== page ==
Can we learn from Pixar?

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As I fly to IT Forum in Las Vegas, I am reading with interest the latest copy of Wired Magazine. Within the normal collection of interesting geek-fest, I stumbled upon a story about Pixar.

It appears that making films is a bit like software projects. They tend to be late, cost too much money, and the value of the project is hard to determine. There is one picture company that does not follow this trend. Since their inception, Pixar has gone against the Hollywood Norm, delivering nine films and nine massive hits. Wouldn’t it be great for application development professionals to be as successful, delivering fantastic projects that are both successful and of high value? So what can application development professionals learn from Pixar?

Pixar have built a fantastic company with great people working on very creative and imaginative projects. But four things stand out as things app dev pros can learn from:

  1. Using teams instead of assembling a cast of freelancers. The normal studio model is a project-based one, with teams of freelancers being assembled to create a film and who are then cut loose after the project. Pixar creates teams of people and then moves them from project to project. This approach has many benefits, but Pixar highlights trust as the most important one, with teams of writers, directors, animators, and technicians knowing each other’s strengths and weaknesses and working effectively in a trust-oriented environment.
  2. From trust comes critique. Each day teams review the work, ensuring that mistakes are highlighted and that “perfection” is pursued. This would be impossible if the team did not trust each other and is very different from traditional projects where teams spend a great deal of time ensuring that any criticism is not placed on them. This aspect of review and change is highlighted by Lee Unkrich, director of Toy Story 3, “We know screwups are an essential part of making something good. That’s why our goal is to screw up as fast as possible.”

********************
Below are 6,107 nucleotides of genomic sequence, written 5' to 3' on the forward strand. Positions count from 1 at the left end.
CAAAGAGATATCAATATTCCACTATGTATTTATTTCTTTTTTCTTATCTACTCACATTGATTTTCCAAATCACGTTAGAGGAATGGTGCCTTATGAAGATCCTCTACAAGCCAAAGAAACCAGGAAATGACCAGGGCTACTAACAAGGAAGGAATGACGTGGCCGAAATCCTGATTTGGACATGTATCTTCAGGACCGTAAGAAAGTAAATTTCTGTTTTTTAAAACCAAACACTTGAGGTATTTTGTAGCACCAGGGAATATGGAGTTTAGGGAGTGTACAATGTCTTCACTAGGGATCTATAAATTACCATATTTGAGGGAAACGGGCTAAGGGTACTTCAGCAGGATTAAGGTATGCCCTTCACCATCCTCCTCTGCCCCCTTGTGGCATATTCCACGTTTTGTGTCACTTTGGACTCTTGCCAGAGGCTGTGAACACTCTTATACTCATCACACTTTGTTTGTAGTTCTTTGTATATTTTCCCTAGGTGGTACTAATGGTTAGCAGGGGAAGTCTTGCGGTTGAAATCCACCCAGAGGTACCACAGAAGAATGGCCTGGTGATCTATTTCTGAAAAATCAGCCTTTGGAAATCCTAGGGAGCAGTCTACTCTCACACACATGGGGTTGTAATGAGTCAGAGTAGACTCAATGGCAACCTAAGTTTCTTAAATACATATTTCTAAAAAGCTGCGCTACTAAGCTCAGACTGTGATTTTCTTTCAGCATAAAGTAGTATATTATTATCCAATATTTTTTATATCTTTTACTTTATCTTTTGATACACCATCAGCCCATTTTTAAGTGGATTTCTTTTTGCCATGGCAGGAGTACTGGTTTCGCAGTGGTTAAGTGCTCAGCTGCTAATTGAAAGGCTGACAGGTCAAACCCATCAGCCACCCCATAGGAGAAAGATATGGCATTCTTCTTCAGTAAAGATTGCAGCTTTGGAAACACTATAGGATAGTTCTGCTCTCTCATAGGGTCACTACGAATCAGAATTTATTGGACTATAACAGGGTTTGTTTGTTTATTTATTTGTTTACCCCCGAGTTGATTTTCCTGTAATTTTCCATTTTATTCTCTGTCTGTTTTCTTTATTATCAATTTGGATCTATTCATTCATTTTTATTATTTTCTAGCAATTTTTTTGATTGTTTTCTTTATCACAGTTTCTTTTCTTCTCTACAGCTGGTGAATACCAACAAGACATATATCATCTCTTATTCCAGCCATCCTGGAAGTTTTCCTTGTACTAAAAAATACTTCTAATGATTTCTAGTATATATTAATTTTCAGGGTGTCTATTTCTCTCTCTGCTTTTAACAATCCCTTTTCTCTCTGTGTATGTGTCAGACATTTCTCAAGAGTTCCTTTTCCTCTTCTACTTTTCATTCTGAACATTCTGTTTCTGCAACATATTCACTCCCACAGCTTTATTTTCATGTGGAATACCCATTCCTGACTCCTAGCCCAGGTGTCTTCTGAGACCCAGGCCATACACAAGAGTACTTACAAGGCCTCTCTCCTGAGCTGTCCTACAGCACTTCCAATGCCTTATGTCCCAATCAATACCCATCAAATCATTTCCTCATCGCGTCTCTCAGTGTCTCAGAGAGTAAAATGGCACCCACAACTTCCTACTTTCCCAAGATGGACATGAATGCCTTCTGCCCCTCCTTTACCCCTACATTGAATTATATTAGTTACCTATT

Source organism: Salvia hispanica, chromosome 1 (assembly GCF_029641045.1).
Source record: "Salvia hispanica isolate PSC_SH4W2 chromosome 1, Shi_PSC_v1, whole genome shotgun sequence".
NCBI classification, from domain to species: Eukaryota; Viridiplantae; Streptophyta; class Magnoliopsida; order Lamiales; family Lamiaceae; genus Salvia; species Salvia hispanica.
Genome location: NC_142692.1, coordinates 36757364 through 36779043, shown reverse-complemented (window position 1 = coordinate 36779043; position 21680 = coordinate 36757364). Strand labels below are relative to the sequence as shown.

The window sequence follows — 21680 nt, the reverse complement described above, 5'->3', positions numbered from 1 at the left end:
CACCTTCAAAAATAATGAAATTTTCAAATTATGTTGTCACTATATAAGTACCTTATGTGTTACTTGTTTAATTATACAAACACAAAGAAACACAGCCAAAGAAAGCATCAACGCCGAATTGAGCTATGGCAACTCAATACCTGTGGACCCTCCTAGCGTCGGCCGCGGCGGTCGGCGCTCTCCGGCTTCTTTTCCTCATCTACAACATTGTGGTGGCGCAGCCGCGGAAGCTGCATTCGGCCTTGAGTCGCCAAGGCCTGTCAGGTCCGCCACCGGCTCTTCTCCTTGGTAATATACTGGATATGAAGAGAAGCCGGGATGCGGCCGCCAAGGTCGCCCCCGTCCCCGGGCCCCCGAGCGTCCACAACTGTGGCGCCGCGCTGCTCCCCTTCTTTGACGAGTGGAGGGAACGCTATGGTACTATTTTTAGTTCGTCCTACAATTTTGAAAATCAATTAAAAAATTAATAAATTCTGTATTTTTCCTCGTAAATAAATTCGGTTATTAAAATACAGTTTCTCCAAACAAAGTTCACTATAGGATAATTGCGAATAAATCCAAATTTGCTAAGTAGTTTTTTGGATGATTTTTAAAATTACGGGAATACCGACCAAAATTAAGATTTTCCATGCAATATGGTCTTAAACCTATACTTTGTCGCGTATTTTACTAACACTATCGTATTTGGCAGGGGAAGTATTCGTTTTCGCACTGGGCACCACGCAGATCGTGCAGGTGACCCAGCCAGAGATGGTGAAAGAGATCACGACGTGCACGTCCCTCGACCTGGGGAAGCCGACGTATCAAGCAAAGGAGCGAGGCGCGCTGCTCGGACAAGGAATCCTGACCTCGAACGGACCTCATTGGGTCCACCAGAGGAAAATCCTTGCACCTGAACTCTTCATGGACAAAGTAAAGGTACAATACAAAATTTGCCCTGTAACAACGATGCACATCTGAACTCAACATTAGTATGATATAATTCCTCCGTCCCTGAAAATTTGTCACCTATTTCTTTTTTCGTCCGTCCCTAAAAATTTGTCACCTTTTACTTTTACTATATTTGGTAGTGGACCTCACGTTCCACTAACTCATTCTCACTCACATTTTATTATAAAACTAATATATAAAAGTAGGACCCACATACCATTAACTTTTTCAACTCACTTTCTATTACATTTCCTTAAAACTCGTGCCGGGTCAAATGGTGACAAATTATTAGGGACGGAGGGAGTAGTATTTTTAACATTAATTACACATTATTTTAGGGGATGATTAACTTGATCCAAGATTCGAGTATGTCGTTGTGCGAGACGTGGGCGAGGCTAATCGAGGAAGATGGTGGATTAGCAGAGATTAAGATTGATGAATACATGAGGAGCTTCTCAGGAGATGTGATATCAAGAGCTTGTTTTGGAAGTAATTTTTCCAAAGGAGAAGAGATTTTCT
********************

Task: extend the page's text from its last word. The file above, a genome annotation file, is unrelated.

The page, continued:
3. Great people are given the environment to create. Freedom to create is a fundamental maxim for Pixar. They allow animators to create their own workspaces that demonstrate their creativity and individuality. They place everyone in the same location and build an environment that encourages people to interact. Steve Jobs can be in part credited with that, insisting that the building’s essential facilities be centrally located.
  4. Release management is a separate function. Teams left to their own devices would continue to develop, extend, and improve the finished product forever. That is part of their DNA and their pursuit for perfection. But effectively managing the balance between development and release is managed by providing a release team who, working with the development team, defines the production time line. That makes sure that development teams are very careful about the prioritization of work, ensuring they keep focused on the things that are important.

Taking these ideas and applying to development:

  • Building teams. The reality of most delivery organizations does not enable teams to only focus on one project, but these cross-project responsibilities should be kept to a minimum, allowing teams to work together for a long period of time – building trust and working practices.
  • Frequent delivery and inspection. Not just in the case of Agile approaches, where code is delivered frequently, but also with traditional approaches, work products should be delivered frequently and reviewed. Change should be encouraged rather than considered to be an insult to the person who created the deliverable.
  • Consider the working environment. Co-location is an ideal environment but often is not practical or possible. But the virtual or physical environment should be considered, allowing team members to have both space and collaborative areas. Wikis and team notice boards should be used to enable collaboration.
  • Keep release processes separate. It is easy to mix development with release, but the cycles and practices are very different. Thus it is important to build a “two-in-a-box model,” allowing development teams to focus on delivering value and the release manager to focus on the delivery schedule and date. By having the teams frequently collaborate and manage the balance, it is possible to optimize the final deliverable.

 

Jeffrey Hammond and I are working what it means to build a world-class development team. We would love to hear your views…

Please contribute to the “building world-class development teams” thread…

Dave “the Woody” of software development…

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